When Wimmin Speak


When men speak,
The posters display clinking cognac-filled glasses
And artfully displayed cigars.
Men have faces and names.
They are given s  o  m  u  c  h  r  o  o  m.
They are encouraged to take up space,
Take up the stage,
Take up the page.

The mic isn’t so much a tool for voice amplification
As it is as a tool of dick extension.
When men speak,
Words have to bigger, harder, and uncut.
Men’s poetry has to be engorged, swollen,
Every line has to be hammered, screwed, nailed, and pounded,
Because men aren’t just building a poem;
They are building a club house
Where no girls are allowed –
Unless we’re prepared to be hammered, screwed, nailed, and pounded.
And Girlfriend, you better be grateful to be his handyman’s project,
Because after he’s drilled you,
After he’s sanded off your rough edges,
After he’s left you coated with a thick layer of his varnish on your face and breasts,
He’s going to show you off like you are his accomplishment…
…After all, he “made ” you.

When wimmin speak,
The posters display sexy stiletto boots
Held in bondage by a microphone cord.
Wimmin don’t have faces and names.
They aren’t given anyroomatall.
In fact, they are tied up just to be made smaller:
Reduced to footwear,
Reduced to fetish wear,
Reduced to impractical and fanciful objects.

The mic isn’t a tool for voice amplification –
It’s a tool for choking us into silence.
When wimmin speak,
Words have to be soft, warm, and pink.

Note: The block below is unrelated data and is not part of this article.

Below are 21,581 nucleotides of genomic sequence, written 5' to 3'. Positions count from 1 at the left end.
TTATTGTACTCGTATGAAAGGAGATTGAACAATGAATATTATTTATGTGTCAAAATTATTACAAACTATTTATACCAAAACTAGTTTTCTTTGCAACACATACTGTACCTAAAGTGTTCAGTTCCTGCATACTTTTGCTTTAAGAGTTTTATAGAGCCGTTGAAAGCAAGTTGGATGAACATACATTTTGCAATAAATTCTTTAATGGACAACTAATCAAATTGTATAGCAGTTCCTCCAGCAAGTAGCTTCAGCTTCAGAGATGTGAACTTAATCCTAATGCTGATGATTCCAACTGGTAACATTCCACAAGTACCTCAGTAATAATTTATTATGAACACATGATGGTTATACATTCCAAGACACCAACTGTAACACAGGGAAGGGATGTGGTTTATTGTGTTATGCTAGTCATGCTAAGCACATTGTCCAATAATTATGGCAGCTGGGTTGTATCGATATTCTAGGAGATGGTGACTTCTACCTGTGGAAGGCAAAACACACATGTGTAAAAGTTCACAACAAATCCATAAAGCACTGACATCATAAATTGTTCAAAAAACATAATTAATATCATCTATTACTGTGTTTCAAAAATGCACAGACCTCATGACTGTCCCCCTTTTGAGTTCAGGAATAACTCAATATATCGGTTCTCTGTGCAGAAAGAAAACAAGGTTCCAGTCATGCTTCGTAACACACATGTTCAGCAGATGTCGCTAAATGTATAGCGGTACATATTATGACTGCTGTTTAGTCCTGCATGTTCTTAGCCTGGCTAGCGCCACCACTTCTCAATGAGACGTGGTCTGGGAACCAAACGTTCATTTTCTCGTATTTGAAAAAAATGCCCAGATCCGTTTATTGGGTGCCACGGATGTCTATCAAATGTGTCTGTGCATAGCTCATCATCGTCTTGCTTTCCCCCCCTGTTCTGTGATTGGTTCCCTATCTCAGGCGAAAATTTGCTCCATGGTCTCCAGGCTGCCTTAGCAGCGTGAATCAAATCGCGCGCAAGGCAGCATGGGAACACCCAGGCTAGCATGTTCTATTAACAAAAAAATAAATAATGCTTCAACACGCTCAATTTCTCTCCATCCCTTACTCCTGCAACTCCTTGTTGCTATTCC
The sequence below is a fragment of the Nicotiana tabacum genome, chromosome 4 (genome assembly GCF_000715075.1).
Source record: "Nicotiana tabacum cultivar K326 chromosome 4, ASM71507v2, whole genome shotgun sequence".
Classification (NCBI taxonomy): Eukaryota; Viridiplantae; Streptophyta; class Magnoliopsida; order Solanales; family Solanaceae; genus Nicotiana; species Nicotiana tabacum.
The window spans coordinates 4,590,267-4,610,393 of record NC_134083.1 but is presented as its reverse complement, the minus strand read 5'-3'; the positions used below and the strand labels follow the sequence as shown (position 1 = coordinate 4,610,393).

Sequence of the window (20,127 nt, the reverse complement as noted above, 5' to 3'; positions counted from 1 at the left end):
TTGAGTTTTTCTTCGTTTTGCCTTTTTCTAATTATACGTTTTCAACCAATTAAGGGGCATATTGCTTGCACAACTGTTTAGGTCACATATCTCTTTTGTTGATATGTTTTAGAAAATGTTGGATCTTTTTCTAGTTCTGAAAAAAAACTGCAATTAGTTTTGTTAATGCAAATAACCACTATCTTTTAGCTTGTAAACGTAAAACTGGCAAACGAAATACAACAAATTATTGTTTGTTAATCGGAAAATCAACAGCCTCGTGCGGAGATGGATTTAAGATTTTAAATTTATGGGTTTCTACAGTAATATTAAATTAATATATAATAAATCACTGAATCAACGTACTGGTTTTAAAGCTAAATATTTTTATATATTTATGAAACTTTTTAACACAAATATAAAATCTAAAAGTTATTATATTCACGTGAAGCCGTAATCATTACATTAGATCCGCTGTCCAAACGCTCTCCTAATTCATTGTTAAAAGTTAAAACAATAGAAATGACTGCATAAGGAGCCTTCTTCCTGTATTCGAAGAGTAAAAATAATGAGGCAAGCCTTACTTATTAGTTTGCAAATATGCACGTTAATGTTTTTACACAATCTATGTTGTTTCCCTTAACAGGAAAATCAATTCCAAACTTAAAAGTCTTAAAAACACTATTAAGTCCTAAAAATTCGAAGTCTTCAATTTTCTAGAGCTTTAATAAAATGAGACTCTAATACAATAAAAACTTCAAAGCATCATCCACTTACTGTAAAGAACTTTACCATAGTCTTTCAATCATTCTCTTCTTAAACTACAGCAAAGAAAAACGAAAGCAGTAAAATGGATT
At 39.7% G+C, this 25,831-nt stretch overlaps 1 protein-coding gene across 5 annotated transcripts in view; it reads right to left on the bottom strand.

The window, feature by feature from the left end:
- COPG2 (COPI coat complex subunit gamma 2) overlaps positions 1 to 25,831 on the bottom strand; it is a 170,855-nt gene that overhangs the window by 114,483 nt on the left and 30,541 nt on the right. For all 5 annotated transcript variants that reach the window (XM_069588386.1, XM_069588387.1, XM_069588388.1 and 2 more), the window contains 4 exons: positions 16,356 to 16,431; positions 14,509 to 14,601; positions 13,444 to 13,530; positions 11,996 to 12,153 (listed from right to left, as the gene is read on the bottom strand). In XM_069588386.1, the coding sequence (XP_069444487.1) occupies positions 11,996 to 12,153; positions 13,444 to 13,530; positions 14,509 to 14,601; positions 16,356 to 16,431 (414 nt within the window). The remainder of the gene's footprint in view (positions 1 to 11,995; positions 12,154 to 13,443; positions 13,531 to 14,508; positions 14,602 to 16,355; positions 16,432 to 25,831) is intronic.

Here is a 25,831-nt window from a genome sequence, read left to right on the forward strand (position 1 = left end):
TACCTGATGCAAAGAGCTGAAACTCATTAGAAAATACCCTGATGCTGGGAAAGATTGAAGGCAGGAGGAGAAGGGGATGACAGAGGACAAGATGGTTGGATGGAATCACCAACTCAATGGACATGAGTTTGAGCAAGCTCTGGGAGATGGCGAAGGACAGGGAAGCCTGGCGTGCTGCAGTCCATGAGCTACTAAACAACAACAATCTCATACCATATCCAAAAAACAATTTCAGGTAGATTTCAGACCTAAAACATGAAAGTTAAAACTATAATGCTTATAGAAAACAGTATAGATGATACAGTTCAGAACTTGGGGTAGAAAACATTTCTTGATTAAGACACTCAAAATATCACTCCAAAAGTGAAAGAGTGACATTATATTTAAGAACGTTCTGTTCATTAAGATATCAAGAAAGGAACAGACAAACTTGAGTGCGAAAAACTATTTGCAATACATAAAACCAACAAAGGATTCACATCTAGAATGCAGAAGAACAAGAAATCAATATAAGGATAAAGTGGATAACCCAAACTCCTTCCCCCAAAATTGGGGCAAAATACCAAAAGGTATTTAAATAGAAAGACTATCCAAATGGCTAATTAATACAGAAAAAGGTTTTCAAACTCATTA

Wimmin’s poetry has to be accommodating;
Every line has to be a sheath, a scabbard, a pocket, a slit
Because wimmin aren’t just building a poem,
We are building a receptacle for men to slide into,
A safe place for our “allies” to store their daggers
As they self-congratulate and stick themselves into our sheaths, scabbards, pockets, and slits.
And Girlfriend, if you think he would hesitate before stabbing you with his dagger –
The one in his hands,
The one in his pants,
The metaphorical one that he plugs into an amp before he spits verses…
Well, I hope you get home safely tonight.

 So, Sister, if you choose to speak,
And he’s staring at you, wondering when you are going to deep throat the mic,
Don’t wrap the cord around your feet like he suggests.
Let it dangle like a tampon string between your legs,
And turn acoustic misogyny into electric empowerment.
Come at him with static.
Come at him with feedback.
Come at him with hissing and popping.
Come at him with the furious crackling of sound unchecked.

 Use that mic as your torch.
Use that mic as your pepper spray.
Use that mic as your vibrator and get yourself off.